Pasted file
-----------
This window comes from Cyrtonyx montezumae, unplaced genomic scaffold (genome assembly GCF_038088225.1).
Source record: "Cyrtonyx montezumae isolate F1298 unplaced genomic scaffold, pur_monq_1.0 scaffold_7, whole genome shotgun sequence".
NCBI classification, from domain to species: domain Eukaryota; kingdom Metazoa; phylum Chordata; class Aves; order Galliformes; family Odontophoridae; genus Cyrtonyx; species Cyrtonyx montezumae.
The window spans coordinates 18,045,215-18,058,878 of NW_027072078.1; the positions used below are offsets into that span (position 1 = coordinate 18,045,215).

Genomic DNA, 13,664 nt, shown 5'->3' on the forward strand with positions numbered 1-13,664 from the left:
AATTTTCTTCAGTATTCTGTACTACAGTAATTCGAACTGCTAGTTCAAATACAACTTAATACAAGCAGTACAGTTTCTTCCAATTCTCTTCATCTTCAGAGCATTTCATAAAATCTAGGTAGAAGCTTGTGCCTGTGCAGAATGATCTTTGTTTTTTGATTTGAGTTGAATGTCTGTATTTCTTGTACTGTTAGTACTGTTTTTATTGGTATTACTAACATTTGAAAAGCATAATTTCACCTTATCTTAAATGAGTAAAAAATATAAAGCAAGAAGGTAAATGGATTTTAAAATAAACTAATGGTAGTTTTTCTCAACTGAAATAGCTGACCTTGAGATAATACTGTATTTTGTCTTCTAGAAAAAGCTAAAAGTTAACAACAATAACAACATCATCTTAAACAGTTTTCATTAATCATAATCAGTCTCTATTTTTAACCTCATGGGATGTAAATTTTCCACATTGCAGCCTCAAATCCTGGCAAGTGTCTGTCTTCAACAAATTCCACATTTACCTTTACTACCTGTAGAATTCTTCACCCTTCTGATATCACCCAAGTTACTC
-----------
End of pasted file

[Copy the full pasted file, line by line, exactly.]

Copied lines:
This window comes from Cyrtonyx montezumae, unplaced genomic scaffold (genome assembly GCF_038088225.1).
Source record: "Cyrtonyx montezumae isolate F1298 unplaced genomic scaffold, pur_monq_1.0 scaffold_7, whole genome shotgun sequence".
NCBI classification, from domain to species: domain Eukaryota; kingdom Metazoa; phylum Chordata; class Aves; order Galliformes; family Odontophoridae; genus Cyrtonyx; species Cyrtonyx montezumae.
The window spans coordinates 18,045,215-18,058,878 of NW_027072078.1; the positions used below are offsets into that span (position 1 = coordinate 18,045,215).

Genomic DNA, 13,664 nt, shown 5'->3' on the forward strand with positions numbered 1-13,664 from the left:
AATTTTCTTCAGTATTCTGTACTACAGTAATTCGAACTGCTAGTTCAAATACAACTTAATACAAGCAGTACAGTTTCTTCCAATTCTCTTCATCTTCAGAGCATTTCATAAAATCTAGGTAGAAGCTTGTGCCTGTGCAGAATGATCTTTGTTTTTTGATTTGAGTTGAATGTCTGTATTTCTTGTACTGTTAGTACTGTTTTTATTGGTATTACTAACATTTGAAAAGCATAATTTCACCTTATCTTAAATGAGTAAAAAATATAAAGCAAGAAGGTAAATGGATTTTAAAATAAACTAATGGTAGTTTTTCTCAACTGAAATAGCTGACCTTGAGATAATACTGTATTTTGTCTTCTAGAAAAAGCTAAAAGTTAACAACAATAACAACATCATCTTAAACAGTTTTCATTAATCATAATCAGTCTCTATTTTTAACCTCATGGGATGTAAATTTTCCACATTGCAGCCTCAAATCCTGGCAAGTGTCTGTCTTCAACAAATTCCACATTTACCTTTACTACCTGTAGAATTCTTCACCCTTCTGATATCACCCAAGTTACTC